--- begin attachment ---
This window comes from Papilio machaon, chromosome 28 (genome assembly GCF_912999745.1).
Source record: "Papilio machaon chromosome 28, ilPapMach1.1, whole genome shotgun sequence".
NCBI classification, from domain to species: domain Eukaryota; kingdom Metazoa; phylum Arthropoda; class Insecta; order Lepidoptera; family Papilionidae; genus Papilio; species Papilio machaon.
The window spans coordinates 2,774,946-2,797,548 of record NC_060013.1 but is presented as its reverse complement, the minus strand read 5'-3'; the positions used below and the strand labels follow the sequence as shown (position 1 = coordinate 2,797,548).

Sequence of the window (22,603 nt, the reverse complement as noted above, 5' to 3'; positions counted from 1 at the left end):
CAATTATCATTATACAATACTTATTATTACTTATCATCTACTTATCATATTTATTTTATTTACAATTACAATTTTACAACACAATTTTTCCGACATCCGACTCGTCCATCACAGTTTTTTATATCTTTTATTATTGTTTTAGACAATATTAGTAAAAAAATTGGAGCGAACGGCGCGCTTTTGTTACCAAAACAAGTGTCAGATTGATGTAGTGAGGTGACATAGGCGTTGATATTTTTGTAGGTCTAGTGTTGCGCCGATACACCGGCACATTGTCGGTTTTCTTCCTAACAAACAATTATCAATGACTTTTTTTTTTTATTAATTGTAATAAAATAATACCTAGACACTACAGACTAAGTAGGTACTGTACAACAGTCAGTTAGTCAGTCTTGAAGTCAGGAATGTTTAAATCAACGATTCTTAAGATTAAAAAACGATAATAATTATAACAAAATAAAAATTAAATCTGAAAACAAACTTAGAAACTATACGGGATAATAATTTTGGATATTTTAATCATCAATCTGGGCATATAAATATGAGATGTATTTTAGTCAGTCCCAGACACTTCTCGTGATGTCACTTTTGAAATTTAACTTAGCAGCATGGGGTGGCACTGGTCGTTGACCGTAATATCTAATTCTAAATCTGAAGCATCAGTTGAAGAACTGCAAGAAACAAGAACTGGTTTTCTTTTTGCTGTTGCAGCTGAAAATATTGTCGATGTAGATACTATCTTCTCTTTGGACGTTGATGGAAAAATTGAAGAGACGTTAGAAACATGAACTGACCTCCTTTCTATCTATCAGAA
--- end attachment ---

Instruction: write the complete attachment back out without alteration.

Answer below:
This window comes from Papilio machaon, chromosome 28 (genome assembly GCF_912999745.1).
Source record: "Papilio machaon chromosome 28, ilPapMach1.1, whole genome shotgun sequence".
NCBI classification, from domain to species: domain Eukaryota; kingdom Metazoa; phylum Arthropoda; class Insecta; order Lepidoptera; family Papilionidae; genus Papilio; species Papilio machaon.
The window spans coordinates 2,774,946-2,797,548 of record NC_060013.1 but is presented as its reverse complement, the minus strand read 5'-3'; the positions used below and the strand labels follow the sequence as shown (position 1 = coordinate 2,797,548).

Sequence of the window (22,603 nt, the reverse complement as noted above, 5' to 3'; positions counted from 1 at the left end):
CAATTATCATTATACAATACTTATTATTACTTATCATCTACTTATCATATTTATTTTATTTACAATTACAATTTTACAACACAATTTTTCCGACATCCGACTCGTCCATCACAGTTTTTTATATCTTTTATTATTGTTTTAGACAATATTAGTAAAAAAATTGGAGCGAACGGCGCGCTTTTGTTACCAAAACAAGTGTCAGATTGATGTAGTGAGGTGACATAGGCGTTGATATTTTTGTAGGTCTAGTGTTGCGCCGATACACCGGCACATTGTCGGTTTTCTTCCTAACAAACAATTATCAATGACTTTTTTTTTTTATTAATTGTAATAAAATAATACCTAGACACTACAGACTAAGTAGGTACTGTACAACAGTCAGTTAGTCAGTCTTGAAGTCAGGAATGTTTAAATCAACGATTCTTAAGATTAAAAAACGATAATAATTATAACAAAATAAAAATTAAATCTGAAAACAAACTTAGAAACTATACGGGATAATAATTTTGGATATTTTAATCATCAATCTGGGCATATAAATATGAGATGTATTTTAGTCAGTCCCAGACACTTCTCGTGATGTCACTTTTGAAATTTAACTTAGCAGCATGGGGTGGCACTGGTCGTTGACCGTAATATCTAATTCTAAATCTGAAGCATCAGTTGAAGAACTGCAAGAAACAAGAACTGGTTTTCTTTTTGCTGTTGCAGCTGAAAATATTGTCGATGTAGATACTATCTTCTCTTTGGACGTTGATGGAAAAATTGAAGAGACGTTAGAAACATGAACTGACCTCCTTTCTATCTATCAGAA